As years wore on and general awareness about sugary beverages increased, my grandfather sold his restaurant and my family significantly curtailed its Coke consumption, reserving it for “special occasions” and “emergencies.” I still keep one on hand, in the event of nausea, food poisoning, and dehydration and swear by its healing properties, even though I know its consumption may contribute to diabetes, heart disease and morbid obesity. But like the way some of you keep cigarettes, ice cream, booze, weed and chocolate stashed, I keep Coca-Cola and sometimes I use it, for its feel-good effect.

The day the sign’s removal was reported, I broke into my reserve, a medio litro bottle, hecho en México, and poured myself a tall one. I found a need to bust into the emergency supply again, the day after the election: I popped a mini (so cute, have you seen them?) to cure an acute case of heartburn. And if you don’t believe that, just know there are folks who use the stuff to unclog drains. Yea, it’s basically poison, and no, it isn’t easy being a soft drinker with a headful of health warnings, but I’m willing to make the sacrifice.

There are of course other complications to surrendering oneself to a global brand, like the time I ran into my aforementioned San Francisco-born texting friend, I’m calling her Aida, at the store. Before she could finish asking if I’d forgive her for buying sugar-free tonic water, I blurted yes, but only if she’d forget she ever saw me buying a Coke.

“It’s always interesting to find out when people who you think are…” Aida started to say, clearly disappointed she’d misread my profile as rigidly right-on, but I stopped her from going further. The irony was not lost on either of us that we were of having our conversation in the aisle at Grocery Outlet instead of Rainbow Grocery (where, for the record, you will not find Coca-Cola, at least not the last time I checked, which I once did when I was young and naive —- it was an emergency). She had caught me out and I was oddly defiant about it. I may as well have been wearing a T-shirt that said BBQ, Coke, Freedom.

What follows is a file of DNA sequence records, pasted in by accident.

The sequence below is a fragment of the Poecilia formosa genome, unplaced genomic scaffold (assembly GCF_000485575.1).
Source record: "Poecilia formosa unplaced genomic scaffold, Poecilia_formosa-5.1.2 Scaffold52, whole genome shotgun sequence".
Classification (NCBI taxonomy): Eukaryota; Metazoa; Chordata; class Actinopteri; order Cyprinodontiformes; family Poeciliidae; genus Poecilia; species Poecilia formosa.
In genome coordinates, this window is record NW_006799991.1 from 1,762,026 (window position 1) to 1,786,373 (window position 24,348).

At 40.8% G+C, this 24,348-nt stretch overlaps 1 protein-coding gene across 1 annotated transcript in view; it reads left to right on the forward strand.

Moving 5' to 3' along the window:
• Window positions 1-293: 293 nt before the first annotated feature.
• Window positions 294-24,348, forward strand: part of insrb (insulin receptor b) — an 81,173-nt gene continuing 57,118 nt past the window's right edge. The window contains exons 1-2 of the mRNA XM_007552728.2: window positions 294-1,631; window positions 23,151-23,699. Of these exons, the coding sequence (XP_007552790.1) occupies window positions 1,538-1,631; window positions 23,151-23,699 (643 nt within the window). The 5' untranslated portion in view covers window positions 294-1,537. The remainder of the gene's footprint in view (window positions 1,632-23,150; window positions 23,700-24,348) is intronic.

Like most Americans, San Franciscans are freaks for individualism, albeit our own quirky brand. And while we’re great at building communities and sending messages like Be Here Now and Power To The People out to the world, injustice still prevails in our streets. Our lives are rife with contradictions, relying as we do on conflict resources to run our smartphones and drive our cars – I’ll stop there.

Sure, we can shop small instead of online and at the big box stores to keep mom and pop in business and eat organics instead of food laden with pesticides, but these are choices that often only the privileged can make. But with time and perspective, the next generation and people of color at the front, we might have a chance to get things right, like we did with the soda tax. Changing the way we interact with big business resulted in a fund now being put to use to feed our people in need during the pandemic.

In a text, one lifelong San Francisco called the removal of the big Coke billboard “another end of an era moment.” (Samantha Laurey/Special to S.F. Examiner)

In a text, one lifelong San Francisco called the removal of the big Coke billboard “another end of an era moment.” (Samantha Laurey/Special to S.F. Examiner)

Maybe Coca-Cola did San Francisco a favor by razing the billboard that welcomed us home and our visitors to this side of the Bay. There’s no reason for The City to serve as Coke’s ambassador. What if in its place, we were greeted on this side by a neon sculpture by a local craftsperson like Palms that said Black Lives Matter or You Are Safe Here? Could we be a different city, maybe a different country 83 years from now?

I’d like to think real change is possible, though for it to happen, we’ll need to confront the conflicts and contradictions of living in America’s wealthiest city, in a country on the verge of collapse, now recognized worldwide for 234,000 and counting deaths from COVID-19. The times demand we all bust out the reserve stash and keep on pushing. And while my concern for the Coke sign might be a sign of my privilege showing, I can also assure you, my tears are the real thing.

Denise Sullivan is an author, cultural worker and editor of “Your Golden Sun Still Shines: San Francisco Personal Histories & Small Fictions.” She is a guest columnist and her point of view is not necessarily that of the Examiner. Follow her at www.denisesullivan.com and on Twitter @4DeniseSullivan.